Hundreds of Romanian ex-pats were unable to vote in their country’s presidential election last night after scenes of chaos outside the country’s embassy in London.
Police were called to manage crowds outside the Romanian Cultural Institute in Belgrave Square, the Romanian consulate in High Street Kensington, and the Brent Civic Centre in Wembley.
The buildings were acting as polling stations for Romanians living in Britain, who were entitled to cast their vote on the country’s close-fought presidential election yesterday.
An estimated 2,000 voters in London were unable to get inside to cast their votes after people queued for up to ten hours, according to London’s Evening Standard newspaper.
Over 40 police were deployed in Belgrave Square. The scenes are a repeat of the chaos in the first round of the presidential vote two weeks ago.
Monica Luisa Macovei, a Romanian MEP who was herself trying to vote in London yesterday, raised the possibility that the obstruction to voting could have been deliberate.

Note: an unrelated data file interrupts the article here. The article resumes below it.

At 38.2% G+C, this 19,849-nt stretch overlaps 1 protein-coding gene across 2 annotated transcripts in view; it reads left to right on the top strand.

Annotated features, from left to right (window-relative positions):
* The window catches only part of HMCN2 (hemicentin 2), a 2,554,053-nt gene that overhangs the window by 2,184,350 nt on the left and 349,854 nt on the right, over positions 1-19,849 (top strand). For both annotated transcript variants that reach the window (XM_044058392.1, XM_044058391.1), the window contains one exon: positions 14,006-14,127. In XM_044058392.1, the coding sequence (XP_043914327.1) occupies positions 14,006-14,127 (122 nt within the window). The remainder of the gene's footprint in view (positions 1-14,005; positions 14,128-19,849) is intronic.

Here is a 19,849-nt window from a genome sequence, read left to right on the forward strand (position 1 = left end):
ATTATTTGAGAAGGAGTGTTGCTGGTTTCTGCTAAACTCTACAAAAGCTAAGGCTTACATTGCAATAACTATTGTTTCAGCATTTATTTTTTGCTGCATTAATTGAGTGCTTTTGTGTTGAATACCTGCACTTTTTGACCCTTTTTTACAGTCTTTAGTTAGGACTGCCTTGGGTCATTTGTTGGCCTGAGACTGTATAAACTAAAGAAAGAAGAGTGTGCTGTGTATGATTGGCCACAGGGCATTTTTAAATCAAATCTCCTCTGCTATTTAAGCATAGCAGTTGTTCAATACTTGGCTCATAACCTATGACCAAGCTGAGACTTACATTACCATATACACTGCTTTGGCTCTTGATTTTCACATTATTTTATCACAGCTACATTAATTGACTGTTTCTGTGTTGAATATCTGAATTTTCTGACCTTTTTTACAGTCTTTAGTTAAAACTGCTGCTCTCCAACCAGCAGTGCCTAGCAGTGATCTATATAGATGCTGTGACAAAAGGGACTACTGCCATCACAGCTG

“There are various types of electoral fraud and people not being allowed to get their cast their vote can be one of them,” she said. “For this to happen twice in votes is very serious.”
Many people in the queues are reported to have expressed the opinion that the government had engineered the slow process to swing the vote.
The centre-left candidate for the presidency, Victor Ponta, conceded defeat last night at 11pm following exit polls showing his rival Klaus Iohannis had won a slim majority.
Mr Iohannis is the leader of the centre-right National Liberal Party and was running on an anti-corruption ticket.
Mr Ponta is currently the country’s prime minister and leads the Social Democratic Party.
Romania’s presidency is currently held by Traian Băsescu, who is more closely associated with the centre-right, though he officially governs as an independent.
A spokesperson for the Metropolitan Police said there was no record of any arrests at the incident, and that officers had been deployed as a precaution.Reuse content